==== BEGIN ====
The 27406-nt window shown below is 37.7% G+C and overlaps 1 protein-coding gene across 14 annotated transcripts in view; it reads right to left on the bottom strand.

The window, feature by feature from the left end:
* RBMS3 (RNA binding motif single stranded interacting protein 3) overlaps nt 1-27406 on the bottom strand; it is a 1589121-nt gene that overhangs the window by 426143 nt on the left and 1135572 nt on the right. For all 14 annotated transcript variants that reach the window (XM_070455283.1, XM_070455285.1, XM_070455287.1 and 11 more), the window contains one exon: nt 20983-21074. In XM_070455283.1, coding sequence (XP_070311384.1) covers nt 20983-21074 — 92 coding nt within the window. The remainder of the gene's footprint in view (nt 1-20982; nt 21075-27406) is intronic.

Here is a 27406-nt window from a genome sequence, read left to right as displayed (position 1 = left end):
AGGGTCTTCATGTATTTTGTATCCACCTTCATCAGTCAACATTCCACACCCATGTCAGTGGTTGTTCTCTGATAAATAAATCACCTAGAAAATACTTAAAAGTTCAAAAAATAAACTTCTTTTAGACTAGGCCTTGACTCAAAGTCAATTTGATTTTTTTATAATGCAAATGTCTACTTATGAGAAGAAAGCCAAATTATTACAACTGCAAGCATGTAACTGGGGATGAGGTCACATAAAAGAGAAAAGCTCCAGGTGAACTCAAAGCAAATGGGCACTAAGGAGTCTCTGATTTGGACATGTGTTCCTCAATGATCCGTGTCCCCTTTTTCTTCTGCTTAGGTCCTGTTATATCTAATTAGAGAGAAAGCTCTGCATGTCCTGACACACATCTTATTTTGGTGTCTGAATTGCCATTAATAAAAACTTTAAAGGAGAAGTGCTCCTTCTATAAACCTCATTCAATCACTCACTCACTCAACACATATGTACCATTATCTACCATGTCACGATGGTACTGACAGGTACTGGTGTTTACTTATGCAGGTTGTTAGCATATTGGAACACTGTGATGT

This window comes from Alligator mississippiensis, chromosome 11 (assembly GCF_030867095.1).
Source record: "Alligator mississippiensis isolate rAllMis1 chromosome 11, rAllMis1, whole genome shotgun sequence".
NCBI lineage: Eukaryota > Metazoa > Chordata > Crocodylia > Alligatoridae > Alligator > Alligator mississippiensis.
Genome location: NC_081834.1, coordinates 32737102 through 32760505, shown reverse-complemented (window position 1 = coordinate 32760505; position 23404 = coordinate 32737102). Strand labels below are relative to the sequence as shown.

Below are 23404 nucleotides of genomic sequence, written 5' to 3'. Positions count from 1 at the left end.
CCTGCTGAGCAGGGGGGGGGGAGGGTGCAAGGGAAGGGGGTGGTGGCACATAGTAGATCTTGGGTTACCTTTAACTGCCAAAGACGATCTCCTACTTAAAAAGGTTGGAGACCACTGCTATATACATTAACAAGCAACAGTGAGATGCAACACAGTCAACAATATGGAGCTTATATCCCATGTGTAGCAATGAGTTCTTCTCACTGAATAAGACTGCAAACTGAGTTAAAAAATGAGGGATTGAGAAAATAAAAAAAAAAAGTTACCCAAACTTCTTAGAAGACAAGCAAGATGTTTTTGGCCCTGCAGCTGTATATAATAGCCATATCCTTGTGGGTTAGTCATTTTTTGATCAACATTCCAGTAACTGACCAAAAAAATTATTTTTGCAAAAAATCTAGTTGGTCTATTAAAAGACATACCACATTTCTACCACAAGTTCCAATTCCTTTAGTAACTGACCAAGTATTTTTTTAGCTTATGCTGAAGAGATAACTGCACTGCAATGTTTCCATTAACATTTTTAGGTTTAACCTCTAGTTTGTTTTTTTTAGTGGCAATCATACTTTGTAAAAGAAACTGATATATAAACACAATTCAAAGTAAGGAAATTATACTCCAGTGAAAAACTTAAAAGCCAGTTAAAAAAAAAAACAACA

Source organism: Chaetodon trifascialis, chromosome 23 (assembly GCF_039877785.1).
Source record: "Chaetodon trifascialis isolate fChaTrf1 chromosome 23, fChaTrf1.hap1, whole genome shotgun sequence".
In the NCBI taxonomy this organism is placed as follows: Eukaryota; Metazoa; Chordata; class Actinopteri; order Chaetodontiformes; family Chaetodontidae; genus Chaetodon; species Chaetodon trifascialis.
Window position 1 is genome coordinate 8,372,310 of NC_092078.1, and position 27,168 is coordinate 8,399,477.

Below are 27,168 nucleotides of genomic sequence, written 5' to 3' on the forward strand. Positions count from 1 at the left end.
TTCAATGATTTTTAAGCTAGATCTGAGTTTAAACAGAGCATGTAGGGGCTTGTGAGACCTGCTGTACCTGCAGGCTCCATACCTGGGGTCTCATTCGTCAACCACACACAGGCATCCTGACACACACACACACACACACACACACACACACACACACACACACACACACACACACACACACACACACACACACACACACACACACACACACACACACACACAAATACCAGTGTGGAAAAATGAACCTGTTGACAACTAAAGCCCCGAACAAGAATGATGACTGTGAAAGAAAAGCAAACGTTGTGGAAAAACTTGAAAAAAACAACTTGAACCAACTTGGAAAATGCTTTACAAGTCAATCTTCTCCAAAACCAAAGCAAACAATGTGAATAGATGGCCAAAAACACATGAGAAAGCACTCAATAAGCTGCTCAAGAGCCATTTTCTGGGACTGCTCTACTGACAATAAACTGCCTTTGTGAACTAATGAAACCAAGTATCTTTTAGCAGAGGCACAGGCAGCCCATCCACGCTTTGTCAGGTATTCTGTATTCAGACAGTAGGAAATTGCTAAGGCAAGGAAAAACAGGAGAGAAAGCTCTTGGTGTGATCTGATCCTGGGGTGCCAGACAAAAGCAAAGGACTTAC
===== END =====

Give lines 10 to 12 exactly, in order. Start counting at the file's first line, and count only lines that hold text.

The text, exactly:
Below are 23404 nucleotides of genomic sequence, written 5' to 3'. Positions count from 1 at the left end.
CCTGCTGAGCAGGGGGGGGGGAGGGTGCAAGGGAAGGGGGTGGTGGCACATAGTAGATCTTGGGTTACCTTTAACTGCCAAAGACGATCTCCTACTTAAAAAGGTTGGAGACCACTGCTATATACATTAACAAGCAACAGTGAGATGCAACACAGTCAACAATATGGAGCTTATATCCCATGTGTAGCAATGAGTTCTTCTCACTGAATAAGACTGCAAACTGAGTTAAAAAATGAGGGATTGAGAAAATAAAAAAAAAAAGTTACCCAAACTTCTTAGAAGACAAGCAAGATGTTTTTGGCCCTGCAGCTGTATATAATAGCCATATCCTTGTGGGTTAGTCATTTTTTGATCAACATTCCAGTAACTGACCAAAAAAATTATTTTTGCAAAAAATCTAGTTGGTCTATTAAAAGACATACCACATTTCTACCACAAGTTCCAATTCCTTTAGTAACTGACCAAGTATTTTTTTAGCTTATGCTGAAGAGATAACTGCACTGCAATGTTTCCATTAACATTTTTAGGTTTAACCTCTAGTTTGTTTTTTTTAGTGGCAATCATACTTTGTAAAAGAAACTGATATATAAACACAATTCAAAGTAAGGAAATTATACTCCAGTGAAAAACTTAAAAGCCAGTTAAAAAAAAAAACAACA

Source organism: Chaetodon trifascialis, chromosome 23 (assembly GCF_039877785.1).